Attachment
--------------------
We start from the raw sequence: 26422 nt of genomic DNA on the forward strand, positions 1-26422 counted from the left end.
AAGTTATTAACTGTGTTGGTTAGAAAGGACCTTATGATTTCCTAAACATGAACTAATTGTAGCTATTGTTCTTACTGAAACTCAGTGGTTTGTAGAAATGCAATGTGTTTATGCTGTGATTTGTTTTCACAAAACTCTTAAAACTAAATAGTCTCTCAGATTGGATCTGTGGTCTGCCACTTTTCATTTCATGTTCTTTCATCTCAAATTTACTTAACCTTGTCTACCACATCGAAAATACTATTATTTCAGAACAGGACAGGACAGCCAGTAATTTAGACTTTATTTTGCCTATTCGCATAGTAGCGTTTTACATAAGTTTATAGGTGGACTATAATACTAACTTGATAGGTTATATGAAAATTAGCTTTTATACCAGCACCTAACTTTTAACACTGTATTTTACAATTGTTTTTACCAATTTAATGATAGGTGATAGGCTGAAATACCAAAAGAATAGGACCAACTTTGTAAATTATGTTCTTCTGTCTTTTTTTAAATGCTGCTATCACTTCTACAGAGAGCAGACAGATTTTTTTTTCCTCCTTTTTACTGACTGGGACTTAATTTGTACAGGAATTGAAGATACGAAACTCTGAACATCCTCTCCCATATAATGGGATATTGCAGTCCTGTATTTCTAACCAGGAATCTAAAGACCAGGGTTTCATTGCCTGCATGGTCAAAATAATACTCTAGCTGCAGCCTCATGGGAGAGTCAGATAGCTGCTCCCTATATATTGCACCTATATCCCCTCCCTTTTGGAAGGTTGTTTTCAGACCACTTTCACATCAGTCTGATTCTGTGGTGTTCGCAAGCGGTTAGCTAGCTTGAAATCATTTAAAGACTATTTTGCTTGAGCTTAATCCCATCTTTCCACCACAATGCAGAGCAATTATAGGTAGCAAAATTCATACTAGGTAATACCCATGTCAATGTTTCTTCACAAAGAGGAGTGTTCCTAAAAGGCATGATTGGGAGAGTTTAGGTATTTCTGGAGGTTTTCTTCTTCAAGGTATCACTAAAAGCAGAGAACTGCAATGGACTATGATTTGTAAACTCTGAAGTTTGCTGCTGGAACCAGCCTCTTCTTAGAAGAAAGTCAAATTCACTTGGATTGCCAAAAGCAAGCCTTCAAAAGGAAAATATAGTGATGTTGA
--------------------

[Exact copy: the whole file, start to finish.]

We start from the raw sequence: 26422 nt of genomic DNA on the forward strand, positions 1-26422 counted from the left end.
AAGTTATTAACTGTGTTGGTTAGAAAGGACCTTATGATTTCCTAAACATGAACTAATTGTAGCTATTGTTCTTACTGAAACTCAGTGGTTTGTAGAAATGCAATGTGTTTATGCTGTGATTTGTTTTCACAAAACTCTTAAAACTAAATAGTCTCTCAGATTGGATCTGTGGTCTGCCACTTTTCATTTCATGTTCTTTCATCTCAAATTTACTTAACCTTGTCTACCACATCGAAAATACTATTATTTCAGAACAGGACAGGACAGCCAGTAATTTAGACTTTATTTTGCCTATTCGCATAGTAGCGTTTTACATAAGTTTATAGGTGGACTATAATACTAACTTGATAGGTTATATGAAAATTAGCTTTTATACCAGCACCTAACTTTTAACACTGTATTTTACAATTGTTTTTACCAATTTAATGATAGGTGATAGGCTGAAATACCAAAAGAATAGGACCAACTTTGTAAATTATGTTCTTCTGTCTTTTTTTAAATGCTGCTATCACTTCTACAGAGAGCAGACAGATTTTTTTTTCCTCCTTTTTACTGACTGGGACTTAATTTGTACAGGAATTGAAGATACGAAACTCTGAACATCCTCTCCCATATAATGGGATATTGCAGTCCTGTATTTCTAACCAGGAATCTAAAGACCAGGGTTTCATTGCCTGCATGGTCAAAATAATACTCTAGCTGCAGCCTCATGGGAGAGTCAGATAGCTGCTCCCTATATATTGCACCTATATCCCCTCCCTTTTGGAAGGTTGTTTTCAGACCACTTTCACATCAGTCTGATTCTGTGGTGTTCGCAAGCGGTTAGCTAGCTTGAAATCATTTAAAGACTATTTTGCTTGAGCTTAATCCCATCTTTCCACCACAATGCAGAGCAATTATAGGTAGCAAAATTCATACTAGGTAATACCCATGTCAATGTTTCTTCACAAAGAGGAGTGTTCCTAAAAGGCATGATTGGGAGAGTTTAGGTATTTCTGGAGGTTTTCTTCTTCAAGGTATCACTAAAAGCAGAGAACTGCAATGGACTATGATTTGTAAACTCTGAAGTTTGCTGCTGGAACCAGCCTCTTCTTAGAAGAAAGTCAAATTCACTTGGATTGCCAAAAGCAAGCCTTCAAAAGGAAAATATAGTGATGTTGA